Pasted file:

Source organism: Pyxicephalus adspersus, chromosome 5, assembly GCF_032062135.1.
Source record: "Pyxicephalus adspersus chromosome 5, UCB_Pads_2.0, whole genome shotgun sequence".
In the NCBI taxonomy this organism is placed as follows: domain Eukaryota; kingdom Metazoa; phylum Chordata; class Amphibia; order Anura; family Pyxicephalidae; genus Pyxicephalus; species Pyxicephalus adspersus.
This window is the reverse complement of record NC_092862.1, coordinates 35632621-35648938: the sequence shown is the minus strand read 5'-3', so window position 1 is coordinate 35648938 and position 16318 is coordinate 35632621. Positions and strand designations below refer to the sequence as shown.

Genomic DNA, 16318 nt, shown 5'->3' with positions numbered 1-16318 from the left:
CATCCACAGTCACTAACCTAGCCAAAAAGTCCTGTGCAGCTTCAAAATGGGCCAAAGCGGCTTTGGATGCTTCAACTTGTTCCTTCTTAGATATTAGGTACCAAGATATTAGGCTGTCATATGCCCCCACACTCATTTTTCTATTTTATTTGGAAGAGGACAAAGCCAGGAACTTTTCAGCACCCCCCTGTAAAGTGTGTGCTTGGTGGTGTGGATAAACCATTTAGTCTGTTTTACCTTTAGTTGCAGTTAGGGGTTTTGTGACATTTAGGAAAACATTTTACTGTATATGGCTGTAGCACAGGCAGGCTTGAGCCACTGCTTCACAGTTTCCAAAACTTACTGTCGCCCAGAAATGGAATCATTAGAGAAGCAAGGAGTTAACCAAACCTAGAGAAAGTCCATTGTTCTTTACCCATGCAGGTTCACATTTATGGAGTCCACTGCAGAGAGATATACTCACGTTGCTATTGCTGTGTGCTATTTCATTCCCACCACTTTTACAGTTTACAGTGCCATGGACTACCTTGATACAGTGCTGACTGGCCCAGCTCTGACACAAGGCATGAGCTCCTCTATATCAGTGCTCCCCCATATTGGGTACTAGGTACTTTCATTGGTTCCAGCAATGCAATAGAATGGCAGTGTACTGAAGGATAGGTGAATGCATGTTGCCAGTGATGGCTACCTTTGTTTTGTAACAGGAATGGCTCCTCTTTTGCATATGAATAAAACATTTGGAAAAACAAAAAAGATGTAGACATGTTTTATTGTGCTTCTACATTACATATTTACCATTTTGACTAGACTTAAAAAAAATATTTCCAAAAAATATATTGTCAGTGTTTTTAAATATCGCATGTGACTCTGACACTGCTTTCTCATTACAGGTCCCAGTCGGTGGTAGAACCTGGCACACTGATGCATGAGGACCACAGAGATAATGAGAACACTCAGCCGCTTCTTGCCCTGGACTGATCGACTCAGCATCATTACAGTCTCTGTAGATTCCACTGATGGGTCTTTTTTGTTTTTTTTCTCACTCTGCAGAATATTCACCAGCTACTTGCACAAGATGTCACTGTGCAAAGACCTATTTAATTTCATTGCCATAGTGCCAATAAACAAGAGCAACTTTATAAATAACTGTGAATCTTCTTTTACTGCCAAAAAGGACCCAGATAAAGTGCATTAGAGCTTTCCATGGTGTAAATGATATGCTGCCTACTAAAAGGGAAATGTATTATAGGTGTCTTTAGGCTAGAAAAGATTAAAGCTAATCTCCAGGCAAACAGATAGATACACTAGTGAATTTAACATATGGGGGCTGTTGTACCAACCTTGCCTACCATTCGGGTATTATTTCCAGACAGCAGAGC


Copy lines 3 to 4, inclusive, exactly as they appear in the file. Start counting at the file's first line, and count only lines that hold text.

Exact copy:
In the NCBI taxonomy this organism is placed as follows: domain Eukaryota; kingdom Metazoa; phylum Chordata; class Amphibia; order Anura; family Pyxicephalidae; genus Pyxicephalus; species Pyxicephalus adspersus.
This window is the reverse complement of record NC_092862.1, coordinates 35632621-35648938: the sequence shown is the minus strand read 5'-3', so window position 1 is coordinate 35648938 and position 16318 is coordinate 35632621. Positions and strand designations below refer to the sequence as shown.